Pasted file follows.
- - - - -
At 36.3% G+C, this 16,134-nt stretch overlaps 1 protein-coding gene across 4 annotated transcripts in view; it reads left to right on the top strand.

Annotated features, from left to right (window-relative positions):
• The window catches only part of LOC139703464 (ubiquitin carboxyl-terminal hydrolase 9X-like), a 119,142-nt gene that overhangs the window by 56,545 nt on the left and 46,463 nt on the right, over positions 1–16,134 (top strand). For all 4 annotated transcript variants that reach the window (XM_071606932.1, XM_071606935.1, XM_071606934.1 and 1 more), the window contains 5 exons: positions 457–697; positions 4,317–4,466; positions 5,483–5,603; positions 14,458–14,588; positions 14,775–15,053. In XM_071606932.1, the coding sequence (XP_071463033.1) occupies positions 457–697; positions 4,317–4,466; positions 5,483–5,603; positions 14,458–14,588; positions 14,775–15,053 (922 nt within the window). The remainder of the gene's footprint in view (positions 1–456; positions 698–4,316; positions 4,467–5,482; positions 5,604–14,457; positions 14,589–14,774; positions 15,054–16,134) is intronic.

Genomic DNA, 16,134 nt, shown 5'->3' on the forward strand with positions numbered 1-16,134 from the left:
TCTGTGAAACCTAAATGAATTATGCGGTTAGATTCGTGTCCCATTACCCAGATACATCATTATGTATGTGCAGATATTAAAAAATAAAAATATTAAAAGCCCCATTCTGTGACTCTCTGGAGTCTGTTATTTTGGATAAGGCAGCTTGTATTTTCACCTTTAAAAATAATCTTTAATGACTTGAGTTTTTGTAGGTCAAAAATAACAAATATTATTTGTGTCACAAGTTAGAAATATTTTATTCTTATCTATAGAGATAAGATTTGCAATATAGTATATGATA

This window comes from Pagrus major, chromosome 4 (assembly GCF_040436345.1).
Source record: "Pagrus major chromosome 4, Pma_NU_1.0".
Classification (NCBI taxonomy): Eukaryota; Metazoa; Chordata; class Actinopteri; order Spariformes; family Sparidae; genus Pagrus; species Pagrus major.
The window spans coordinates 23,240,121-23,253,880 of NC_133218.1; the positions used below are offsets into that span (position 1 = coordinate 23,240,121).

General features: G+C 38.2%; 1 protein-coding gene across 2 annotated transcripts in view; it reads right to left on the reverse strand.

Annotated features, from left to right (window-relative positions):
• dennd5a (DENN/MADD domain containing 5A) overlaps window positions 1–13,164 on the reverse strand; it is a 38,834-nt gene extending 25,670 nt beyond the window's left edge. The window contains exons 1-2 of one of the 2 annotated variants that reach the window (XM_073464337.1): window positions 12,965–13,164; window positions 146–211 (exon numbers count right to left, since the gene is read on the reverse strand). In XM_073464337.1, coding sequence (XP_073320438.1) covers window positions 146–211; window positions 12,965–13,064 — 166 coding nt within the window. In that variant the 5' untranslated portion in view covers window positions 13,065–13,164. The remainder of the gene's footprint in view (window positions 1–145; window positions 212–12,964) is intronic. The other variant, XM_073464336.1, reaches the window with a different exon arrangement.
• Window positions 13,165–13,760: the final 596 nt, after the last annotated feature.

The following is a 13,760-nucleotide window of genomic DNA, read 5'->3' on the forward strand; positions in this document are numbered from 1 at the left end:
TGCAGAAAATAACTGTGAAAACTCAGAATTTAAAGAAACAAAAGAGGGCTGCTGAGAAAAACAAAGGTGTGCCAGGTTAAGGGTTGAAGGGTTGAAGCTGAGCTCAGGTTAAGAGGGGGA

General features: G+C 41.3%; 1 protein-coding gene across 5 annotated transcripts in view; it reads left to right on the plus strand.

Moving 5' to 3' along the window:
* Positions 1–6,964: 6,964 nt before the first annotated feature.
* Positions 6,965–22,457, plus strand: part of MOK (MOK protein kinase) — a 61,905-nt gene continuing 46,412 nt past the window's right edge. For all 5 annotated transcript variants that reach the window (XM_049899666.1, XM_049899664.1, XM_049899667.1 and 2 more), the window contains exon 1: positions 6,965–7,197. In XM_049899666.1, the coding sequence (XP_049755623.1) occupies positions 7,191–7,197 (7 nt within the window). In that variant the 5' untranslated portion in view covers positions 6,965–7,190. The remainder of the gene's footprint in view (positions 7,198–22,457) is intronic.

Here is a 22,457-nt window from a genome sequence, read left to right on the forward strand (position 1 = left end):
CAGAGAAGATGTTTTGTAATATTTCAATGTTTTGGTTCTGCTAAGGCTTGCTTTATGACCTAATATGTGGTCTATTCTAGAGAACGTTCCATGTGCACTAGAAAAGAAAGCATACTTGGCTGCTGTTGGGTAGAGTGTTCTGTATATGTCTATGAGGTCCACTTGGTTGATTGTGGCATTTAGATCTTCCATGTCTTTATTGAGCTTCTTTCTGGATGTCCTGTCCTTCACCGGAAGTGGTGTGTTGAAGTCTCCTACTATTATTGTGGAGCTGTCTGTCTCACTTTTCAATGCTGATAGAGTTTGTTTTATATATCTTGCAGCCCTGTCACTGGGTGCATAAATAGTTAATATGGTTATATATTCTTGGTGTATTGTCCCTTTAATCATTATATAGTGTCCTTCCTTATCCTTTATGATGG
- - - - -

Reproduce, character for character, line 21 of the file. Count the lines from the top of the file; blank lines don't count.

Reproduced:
CAGAGAAGATGTTTTGTAATATTTCAATGTTTTGGTTCTGCTAAGGCTTGCTTTATGACCTAATATGTGGTCTATTCTAGAGAACGTTCCATGTGCACTAGAAAAGAAAGCATACTTGGCTGCTGTTGGGTAGAGTGTTCTGTATATGTCTATGAGGTCCACTTGGTTGATTGTGGCATTTAGATCTTCCATGTCTTTATTGAGCTTCTTTCTGGATGTCCTGTCCTTCACCGGAAGTGGTGTGTTGAAGTCTCCTACTATTATTGTGGAGCTGTCTGTCTCACTTTTCAATGCTGATAGAGTTTGTTTTATATATCTTGCAGCCCTGTCACTGGGTGCATAAATAGTTAATATGGTTATATATTCTTGGTGTATTGTCCCTTTAATCATTATATAGTGTCCTTCCTTATCCTTTATGATGG